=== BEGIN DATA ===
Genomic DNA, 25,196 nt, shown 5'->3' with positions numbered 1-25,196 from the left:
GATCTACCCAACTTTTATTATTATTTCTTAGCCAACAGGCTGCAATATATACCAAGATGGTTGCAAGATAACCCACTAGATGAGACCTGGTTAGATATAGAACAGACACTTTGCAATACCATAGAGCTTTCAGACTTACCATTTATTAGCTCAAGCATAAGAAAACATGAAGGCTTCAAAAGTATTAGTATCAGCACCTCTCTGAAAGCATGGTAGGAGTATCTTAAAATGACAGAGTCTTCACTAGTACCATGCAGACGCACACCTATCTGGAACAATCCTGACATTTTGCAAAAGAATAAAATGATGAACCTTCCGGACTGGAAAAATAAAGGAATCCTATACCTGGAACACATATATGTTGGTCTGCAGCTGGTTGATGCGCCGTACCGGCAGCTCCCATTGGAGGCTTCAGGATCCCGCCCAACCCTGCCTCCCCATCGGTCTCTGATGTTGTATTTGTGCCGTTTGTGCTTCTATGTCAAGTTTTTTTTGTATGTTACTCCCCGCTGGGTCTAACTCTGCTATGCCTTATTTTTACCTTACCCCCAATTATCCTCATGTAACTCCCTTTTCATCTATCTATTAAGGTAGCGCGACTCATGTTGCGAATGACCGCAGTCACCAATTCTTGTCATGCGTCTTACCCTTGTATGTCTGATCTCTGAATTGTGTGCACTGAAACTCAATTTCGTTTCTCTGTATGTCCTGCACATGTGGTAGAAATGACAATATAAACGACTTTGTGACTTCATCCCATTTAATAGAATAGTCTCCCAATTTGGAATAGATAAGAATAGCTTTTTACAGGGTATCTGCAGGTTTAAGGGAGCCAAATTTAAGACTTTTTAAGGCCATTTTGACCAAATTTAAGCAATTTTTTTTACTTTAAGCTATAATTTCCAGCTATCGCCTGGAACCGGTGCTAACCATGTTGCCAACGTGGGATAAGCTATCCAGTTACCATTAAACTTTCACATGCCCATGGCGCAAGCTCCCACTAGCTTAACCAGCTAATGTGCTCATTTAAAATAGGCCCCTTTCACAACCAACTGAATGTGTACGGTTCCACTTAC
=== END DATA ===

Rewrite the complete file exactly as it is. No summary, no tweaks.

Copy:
Genomic DNA, 25,196 nt, shown 5'->3' with positions numbered 1-25,196 from the left:
GATCTACCCAACTTTTATTATTATTTCTTAGCCAACAGGCTGCAATATATACCAAGATGGTTGCAAGATAACCCACTAGATGAGACCTGGTTAGATATAGAACAGACACTTTGCAATACCATAGAGCTTTCAGACTTACCATTTATTAGCTCAAGCATAAGAAAACATGAAGGCTTCAAAAGTATTAGTATCAGCACCTCTCTGAAAGCATGGTAGGAGTATCTTAAAATGACAGAGTCTTCACTAGTACCATGCAGACGCACACCTATCTGGAACAATCCTGACATTTTGCAAAAGAATAAAATGATGAACCTTCCGGACTGGAAAAATAAAGGAATCCTATACCTGGAACACATATATGTTGGTCTGCAGCTGGTTGATGCGCCGTACCGGCAGCTCCCATTGGAGGCTTCAGGATCCCGCCCAACCCTGCCTCCCCATCGGTCTCTGATGTTGTATTTGTGCCGTTTGTGCTTCTATGTCAAGTTTTTTTTGTATGTTACTCCCCGCTGGGTCTAACTCTGCTATGCCTTATTTTTACCTTACCCCCAATTATCCTCATGTAACTCCCTTTTCATCTATCTATTAAGGTAGCGCGACTCATGTTGCGAATGACCGCAGTCACCAATTCTTGTCATGCGTCTTACCCTTGTATGTCTGATCTCTGAATTGTGTGCACTGAAACTCAATTTCGTTTCTCTGTATGTCCTGCACATGTGGTAGAAATGACAATATAAACGACTTTGTGACTTCATCCCATTTAATAGAATAGTCTCCCAATTTGGAATAGATAAGAATAGCTTTTTACAGGGTATCTGCAGGTTTAAGGGAGCCAAATTTAAGACTTTTTAAGGCCATTTTGACCAAATTTAAGCAATTTTTTTTACTTTAAGCTATAATTTCCAGCTATCGCCTGGAACCGGTGCTAACCATGTTGCCAACGTGGGATAAGCTATCCAGTTACCATTAAACTTTCACATGCCCATGGCGCAAGCTCCCACTAGCTTAACCAGCTAATGTGCTCATTTAAAATAGGCCCCTTTCACAACCAACTGAATGTGTACGGTTCCACTTAC